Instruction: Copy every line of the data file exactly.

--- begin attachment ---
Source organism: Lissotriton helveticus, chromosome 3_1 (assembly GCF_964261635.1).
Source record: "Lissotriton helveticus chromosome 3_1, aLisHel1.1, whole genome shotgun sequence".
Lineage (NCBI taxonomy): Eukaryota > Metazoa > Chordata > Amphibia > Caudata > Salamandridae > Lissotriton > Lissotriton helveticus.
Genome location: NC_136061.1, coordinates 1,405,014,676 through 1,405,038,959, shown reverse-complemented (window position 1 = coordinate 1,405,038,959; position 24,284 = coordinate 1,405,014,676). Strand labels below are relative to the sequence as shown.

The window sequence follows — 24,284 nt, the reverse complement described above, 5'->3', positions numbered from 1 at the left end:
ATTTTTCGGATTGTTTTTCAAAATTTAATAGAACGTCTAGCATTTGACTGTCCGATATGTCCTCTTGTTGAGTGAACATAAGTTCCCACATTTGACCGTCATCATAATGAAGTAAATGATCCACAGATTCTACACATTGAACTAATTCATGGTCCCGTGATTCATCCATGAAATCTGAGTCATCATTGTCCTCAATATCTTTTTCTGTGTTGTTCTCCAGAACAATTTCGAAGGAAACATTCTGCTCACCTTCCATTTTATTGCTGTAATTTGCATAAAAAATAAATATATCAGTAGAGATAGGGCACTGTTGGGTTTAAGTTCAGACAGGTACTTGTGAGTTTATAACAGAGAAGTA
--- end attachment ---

Source organism: Lissotriton helveticus, chromosome 3_1 (assembly GCF_964261635.1).
Source record: "Lissotriton helveticus chromosome 3_1, aLisHel1.1, whole genome shotgun sequence".
Lineage (NCBI taxonomy): Eukaryota > Metazoa > Chordata > Amphibia > Caudata > Salamandridae > Lissotriton > Lissotriton helveticus.
Genome location: NC_136061.1, coordinates 1,405,014,676 through 1,405,038,959, shown reverse-complemented (window position 1 = coordinate 1,405,038,959; position 24,284 = coordinate 1,405,014,676). Strand labels below are relative to the sequence as shown.

The window sequence follows — 24,284 nt, the reverse complement described above, 5'->3', positions numbered from 1 at the left end:
ATTTTTCGGATTGTTTTTCAAAATTTAATAGAACGTCTAGCATTTGACTGTCCGATATGTCCTCTTGTTGAGTGAACATAAGTTCCCACATTTGACCGTCATCATAATGAAGTAAATGATCCACAGATTCTACACATTGAACTAATTCATGGTCCCGTGATTCATCCATGAAATCTGAGTCATCATTGTCCTCAATATCTTTTTCTGTGTTGTTCTCCAGAACAATTTCGAAGGAAACATTCTGCTCACCTTCCATTTTATTGCTGTAATTTGCATAAAAAATAAATATATCAGTAGAGATAGGGCACTGTTGGGTTTAAGTTCAGACAGGTACTTGTGAGTTTATAACAGAGAAGTA